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    Updated on Sep 3, 2020. Posted on Aug 29, 2020

    Everything You Need To Know About Asexuality

    You can be asexual and still want a romantic relationship.

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    Asexuality is one of the most frequently misunderstood identities.

    Even though it's starting to show up more frequently in pop culture — like on Bojack Horseman or Game of Thrones — not everyone knows what it means to identify as asexual.

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    There can be a lot of inaccurate labels and beliefs around the term, and that's why it's especially important to educate yourself and others about it.

    To help with this, we spoke to Antonia Hall, a psychologist and sex and relationships expert, who walked us through what asexuality is — as well as some common misconceptions around it.

    The biggest thing to know? Asexuality exists on a spectrum — so it can mean different things for different people.

    If you're asexual, you can still enjoy things like kissing, touching, or cuddling — without wanting to have partnered sex.

    Relationships to sex can be very differfent within the asexual community, too. For example, some can have sex or masturbate without being driven by attraction.

    Aegosexuality is a kind of asexuality where a person might get aroused in response to certain triggers as long as they are sufficiently removed form themselves. The list below includes some common aegosexual experiences. (1/4)

    They might masturbate because it feels good or relieves stress — or they might have sex because they want to have a child.

    'Asexual' is also an umbrella term with a lot of smaller subcategories within it or related to it.

    But — and this is key — you shouldn't confuse asexuality with things like celibacy, abstinence, sexual dysfunction, or low libido. They're not the same thing.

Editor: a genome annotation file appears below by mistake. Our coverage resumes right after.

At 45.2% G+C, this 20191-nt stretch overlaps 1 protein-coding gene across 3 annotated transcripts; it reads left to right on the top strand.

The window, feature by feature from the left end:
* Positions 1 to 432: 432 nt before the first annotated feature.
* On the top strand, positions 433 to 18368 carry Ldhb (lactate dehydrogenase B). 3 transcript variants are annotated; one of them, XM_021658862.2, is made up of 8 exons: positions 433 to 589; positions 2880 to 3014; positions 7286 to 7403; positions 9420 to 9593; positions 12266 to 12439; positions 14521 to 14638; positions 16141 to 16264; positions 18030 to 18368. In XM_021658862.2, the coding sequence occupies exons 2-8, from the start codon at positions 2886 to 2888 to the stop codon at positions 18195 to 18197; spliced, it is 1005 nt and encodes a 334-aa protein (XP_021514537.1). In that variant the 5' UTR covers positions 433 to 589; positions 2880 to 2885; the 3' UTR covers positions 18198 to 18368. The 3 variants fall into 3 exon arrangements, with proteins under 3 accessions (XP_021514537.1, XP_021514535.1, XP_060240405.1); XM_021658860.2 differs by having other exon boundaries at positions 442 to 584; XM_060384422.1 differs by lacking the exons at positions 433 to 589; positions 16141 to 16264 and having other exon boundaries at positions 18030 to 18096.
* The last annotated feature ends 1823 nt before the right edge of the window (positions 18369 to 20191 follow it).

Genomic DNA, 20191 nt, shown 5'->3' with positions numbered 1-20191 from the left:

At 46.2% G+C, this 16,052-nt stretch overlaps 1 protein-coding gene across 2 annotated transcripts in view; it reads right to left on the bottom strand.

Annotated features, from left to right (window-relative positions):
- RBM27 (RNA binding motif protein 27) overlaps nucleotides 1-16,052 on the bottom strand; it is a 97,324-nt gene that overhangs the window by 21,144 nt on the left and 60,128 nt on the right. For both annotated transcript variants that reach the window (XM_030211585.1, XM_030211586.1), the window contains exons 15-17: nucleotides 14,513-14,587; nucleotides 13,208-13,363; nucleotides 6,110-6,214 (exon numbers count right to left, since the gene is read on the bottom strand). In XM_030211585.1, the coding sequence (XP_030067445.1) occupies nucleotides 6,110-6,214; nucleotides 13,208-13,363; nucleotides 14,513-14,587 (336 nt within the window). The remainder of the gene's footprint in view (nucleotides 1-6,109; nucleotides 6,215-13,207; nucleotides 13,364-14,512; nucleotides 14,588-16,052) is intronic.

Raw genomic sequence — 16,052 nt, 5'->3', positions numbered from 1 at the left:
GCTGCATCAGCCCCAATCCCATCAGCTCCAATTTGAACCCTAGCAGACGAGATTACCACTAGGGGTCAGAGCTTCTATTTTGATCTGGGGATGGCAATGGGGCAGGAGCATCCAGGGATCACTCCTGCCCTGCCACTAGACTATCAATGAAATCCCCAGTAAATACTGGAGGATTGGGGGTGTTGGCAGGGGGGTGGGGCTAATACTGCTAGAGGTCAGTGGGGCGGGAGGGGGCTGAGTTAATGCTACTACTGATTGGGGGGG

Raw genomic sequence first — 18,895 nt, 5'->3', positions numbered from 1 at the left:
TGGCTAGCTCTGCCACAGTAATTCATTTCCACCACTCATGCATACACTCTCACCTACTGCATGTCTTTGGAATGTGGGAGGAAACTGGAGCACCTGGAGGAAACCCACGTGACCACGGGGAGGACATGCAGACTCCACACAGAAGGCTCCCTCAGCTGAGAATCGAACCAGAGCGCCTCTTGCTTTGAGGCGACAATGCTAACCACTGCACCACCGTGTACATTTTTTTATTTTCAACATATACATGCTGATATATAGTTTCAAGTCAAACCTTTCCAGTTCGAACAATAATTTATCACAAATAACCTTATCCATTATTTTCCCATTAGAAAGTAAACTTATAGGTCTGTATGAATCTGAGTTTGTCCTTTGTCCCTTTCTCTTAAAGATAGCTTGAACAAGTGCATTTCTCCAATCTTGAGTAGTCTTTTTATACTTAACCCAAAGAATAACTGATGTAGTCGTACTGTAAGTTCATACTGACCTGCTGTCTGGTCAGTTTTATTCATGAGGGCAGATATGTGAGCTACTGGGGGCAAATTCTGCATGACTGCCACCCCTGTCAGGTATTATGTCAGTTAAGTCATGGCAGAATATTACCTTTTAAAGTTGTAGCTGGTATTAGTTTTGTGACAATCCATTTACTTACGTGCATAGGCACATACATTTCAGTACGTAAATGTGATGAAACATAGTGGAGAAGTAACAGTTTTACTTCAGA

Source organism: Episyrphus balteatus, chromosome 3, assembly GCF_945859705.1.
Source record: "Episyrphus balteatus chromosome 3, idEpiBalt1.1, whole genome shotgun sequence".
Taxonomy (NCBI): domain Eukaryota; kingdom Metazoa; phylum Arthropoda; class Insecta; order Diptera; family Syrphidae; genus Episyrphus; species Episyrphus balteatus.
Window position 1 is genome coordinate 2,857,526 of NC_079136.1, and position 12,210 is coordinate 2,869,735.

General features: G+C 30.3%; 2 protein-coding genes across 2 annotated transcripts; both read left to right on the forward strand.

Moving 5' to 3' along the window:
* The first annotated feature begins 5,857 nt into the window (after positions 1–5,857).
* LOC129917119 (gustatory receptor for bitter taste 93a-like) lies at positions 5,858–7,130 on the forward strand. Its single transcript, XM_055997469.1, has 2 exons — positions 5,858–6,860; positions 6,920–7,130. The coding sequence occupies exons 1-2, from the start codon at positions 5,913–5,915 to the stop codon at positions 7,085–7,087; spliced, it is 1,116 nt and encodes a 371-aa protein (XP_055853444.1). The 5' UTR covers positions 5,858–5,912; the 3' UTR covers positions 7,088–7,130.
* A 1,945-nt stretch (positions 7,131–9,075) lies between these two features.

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    Because having a low sex drive (when you normally enjoy sex) can be caused by a number of factors, it's not unlikely for some to dismiss or mislabel asexuality as just a "side effect" of other issues, says Hall.

    "There's a common belief that the lack of sexual desire experienced by asexuals is consequential and labels like 'sexual dysfunction' can be inappropriately assigned," explains Hall. "There is no evidence that asexuality is caused by a chemical imbalance."

    Similarly, unlike celibacy or abstinence — which are choices — asexuality is seen as an inherent disposition, according to Hall.

    Asexuals can deal with a lot of inaccurate labels and misconceptions, particularly from people who try to "help" them.

    Instead, if you or someone you know identifies as asexual, it's important to work towards acceptance, understanding, and non-judgment.

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    "Asexuals may experience anxiety caused by societal misunderstandings about sexual orientations that fall outside the heterosexual norm," says Hall.

    But as Hall sums up: many asexuals lead fulfilling and happy lives with no desire to change who they are. And anything we can do to dispel misunderstandings, educate others, and foster inclusivity is a positive thing.

    For more asexuality resources, check out the The Asexuality Visibility and Education Network. 💜